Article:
The myth of progress substitutes infinite advance toward better and better life in the material sense for the old pilgrimage, which you make by effort and grace, to become a better person. That’s the reason you need to subvert it if you can. It takes people’s minds off the important things. It becomes a kind of determinism: All we have to do is just passively go along and things will get better and better, and we’ll be happier and happier. That’s why we need honest accounting.
What is the measure of progress? It is possible to measure the progress of the last 200 or 300 years in soil erosion. We can measure it in the rate of species extinction. We can measure it in pollution, in the toxicity of the world. Those things, like power and speed, are perfectly measurable.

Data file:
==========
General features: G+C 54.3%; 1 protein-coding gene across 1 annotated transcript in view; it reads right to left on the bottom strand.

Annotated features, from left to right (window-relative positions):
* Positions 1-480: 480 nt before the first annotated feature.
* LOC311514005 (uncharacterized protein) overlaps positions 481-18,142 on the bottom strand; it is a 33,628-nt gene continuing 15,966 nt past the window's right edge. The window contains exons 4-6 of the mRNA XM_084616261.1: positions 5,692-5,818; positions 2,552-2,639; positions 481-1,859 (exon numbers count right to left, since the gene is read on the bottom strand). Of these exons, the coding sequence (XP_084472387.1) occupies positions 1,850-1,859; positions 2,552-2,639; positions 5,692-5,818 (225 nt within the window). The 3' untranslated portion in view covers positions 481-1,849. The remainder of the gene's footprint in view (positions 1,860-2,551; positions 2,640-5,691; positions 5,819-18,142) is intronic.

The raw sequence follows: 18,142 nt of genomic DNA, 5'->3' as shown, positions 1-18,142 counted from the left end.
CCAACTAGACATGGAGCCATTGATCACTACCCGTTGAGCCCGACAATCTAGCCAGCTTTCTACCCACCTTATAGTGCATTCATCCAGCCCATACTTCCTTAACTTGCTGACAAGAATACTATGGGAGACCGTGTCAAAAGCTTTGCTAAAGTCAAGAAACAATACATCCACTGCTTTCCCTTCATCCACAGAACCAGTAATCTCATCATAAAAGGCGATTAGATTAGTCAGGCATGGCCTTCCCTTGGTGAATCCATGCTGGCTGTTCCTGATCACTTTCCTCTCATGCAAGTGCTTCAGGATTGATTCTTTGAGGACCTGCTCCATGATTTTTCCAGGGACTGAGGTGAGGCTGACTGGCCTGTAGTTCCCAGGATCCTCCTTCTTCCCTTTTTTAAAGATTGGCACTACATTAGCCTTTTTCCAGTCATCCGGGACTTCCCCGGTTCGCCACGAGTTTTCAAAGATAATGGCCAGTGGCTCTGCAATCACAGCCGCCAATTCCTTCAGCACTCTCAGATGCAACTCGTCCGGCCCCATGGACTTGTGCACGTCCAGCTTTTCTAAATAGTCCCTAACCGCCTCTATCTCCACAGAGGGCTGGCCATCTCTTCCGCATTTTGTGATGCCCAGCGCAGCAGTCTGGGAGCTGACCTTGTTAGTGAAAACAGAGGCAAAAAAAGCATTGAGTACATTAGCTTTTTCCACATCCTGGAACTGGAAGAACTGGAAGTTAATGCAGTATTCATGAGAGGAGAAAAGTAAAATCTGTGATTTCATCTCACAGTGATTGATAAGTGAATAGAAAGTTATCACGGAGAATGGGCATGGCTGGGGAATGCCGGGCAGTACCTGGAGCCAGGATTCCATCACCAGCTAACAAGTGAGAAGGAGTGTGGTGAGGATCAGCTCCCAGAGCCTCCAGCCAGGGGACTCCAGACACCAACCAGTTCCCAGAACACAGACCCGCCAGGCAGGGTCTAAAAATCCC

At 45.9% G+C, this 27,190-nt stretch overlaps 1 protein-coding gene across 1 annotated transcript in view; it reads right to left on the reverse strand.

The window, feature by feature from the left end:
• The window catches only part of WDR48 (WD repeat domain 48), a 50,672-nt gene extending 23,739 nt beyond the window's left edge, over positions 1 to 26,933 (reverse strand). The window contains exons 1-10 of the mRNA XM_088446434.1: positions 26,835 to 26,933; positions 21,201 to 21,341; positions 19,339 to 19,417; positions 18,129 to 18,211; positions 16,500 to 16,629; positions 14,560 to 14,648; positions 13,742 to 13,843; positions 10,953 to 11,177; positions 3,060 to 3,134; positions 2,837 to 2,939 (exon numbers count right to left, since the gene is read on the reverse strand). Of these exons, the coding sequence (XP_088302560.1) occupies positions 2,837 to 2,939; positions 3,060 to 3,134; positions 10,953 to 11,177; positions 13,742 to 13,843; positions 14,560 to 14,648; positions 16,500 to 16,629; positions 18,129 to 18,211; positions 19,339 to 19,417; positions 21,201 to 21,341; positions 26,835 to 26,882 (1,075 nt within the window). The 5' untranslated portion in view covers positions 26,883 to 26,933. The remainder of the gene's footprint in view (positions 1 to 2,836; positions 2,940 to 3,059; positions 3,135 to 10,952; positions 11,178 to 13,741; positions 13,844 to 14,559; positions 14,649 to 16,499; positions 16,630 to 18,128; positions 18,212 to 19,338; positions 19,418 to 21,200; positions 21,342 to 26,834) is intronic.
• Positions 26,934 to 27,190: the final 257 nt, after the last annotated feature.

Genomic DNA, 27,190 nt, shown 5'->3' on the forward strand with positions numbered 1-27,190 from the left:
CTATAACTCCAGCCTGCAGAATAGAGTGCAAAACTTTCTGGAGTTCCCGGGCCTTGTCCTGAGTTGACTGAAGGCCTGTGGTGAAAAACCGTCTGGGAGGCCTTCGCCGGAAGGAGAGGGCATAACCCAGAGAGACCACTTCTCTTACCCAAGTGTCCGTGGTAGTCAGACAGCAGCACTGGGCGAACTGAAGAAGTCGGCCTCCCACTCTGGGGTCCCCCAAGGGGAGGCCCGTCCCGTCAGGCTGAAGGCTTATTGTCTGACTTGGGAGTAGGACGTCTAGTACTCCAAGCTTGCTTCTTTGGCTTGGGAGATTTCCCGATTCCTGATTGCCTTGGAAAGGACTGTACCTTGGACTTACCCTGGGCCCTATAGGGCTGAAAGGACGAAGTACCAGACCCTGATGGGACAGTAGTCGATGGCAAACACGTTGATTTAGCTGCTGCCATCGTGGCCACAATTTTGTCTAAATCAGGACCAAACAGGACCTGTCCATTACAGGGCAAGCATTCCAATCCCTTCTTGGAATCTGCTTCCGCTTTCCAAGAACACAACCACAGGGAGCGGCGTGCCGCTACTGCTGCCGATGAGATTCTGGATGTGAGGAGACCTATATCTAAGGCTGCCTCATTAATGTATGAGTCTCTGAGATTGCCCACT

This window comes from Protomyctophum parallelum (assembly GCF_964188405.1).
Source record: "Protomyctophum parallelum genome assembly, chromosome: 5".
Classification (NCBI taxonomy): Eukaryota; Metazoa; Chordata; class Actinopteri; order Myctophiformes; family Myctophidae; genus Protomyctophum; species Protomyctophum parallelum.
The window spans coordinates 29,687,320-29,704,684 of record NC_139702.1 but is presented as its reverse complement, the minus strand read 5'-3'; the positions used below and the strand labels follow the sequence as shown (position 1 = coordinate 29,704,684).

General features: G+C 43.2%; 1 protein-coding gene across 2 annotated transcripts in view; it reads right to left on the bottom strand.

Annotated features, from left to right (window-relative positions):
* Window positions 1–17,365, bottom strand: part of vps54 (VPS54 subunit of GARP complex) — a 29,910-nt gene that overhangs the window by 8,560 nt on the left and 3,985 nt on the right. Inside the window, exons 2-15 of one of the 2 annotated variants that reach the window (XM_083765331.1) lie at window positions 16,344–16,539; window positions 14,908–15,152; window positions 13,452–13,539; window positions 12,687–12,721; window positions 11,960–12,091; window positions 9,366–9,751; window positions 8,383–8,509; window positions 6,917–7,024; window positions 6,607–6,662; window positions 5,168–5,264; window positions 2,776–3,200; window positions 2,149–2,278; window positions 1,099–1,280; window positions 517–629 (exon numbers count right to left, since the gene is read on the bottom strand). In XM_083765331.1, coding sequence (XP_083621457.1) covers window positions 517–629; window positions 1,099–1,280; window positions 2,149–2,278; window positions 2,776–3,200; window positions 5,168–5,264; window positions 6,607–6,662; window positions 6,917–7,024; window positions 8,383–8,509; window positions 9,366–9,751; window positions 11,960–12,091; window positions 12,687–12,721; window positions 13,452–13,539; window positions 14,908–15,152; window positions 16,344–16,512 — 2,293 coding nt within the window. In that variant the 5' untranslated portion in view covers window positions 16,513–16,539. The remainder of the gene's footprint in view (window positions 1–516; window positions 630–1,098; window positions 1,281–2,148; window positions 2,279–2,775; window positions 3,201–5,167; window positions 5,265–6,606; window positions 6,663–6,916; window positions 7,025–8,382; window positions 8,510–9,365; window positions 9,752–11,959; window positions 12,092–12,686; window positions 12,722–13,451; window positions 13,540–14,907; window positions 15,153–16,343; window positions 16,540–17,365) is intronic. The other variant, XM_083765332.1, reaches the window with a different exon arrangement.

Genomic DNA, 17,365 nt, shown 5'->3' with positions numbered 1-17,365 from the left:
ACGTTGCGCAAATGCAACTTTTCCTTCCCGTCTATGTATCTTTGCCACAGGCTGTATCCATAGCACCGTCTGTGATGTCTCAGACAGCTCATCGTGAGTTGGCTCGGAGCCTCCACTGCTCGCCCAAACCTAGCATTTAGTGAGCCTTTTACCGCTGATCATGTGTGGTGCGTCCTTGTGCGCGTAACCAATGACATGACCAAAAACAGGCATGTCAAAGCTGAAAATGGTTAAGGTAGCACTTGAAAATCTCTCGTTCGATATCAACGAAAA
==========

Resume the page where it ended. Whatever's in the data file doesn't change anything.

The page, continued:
But we need also to raise the questions that are not quantitative. How happy are people? What do we make of all this complaining? How healthy are people? How are love and beauty faring? What do we make of all this doctoring and medication that’s going on all the time at such a great expense? That’s not to deny that this so-called progress has given us things that are worth having. A hot bath every night is a good thing. I affirm that it is good, and wish to record my gratitude. There are other good things, but real harms also have been done.”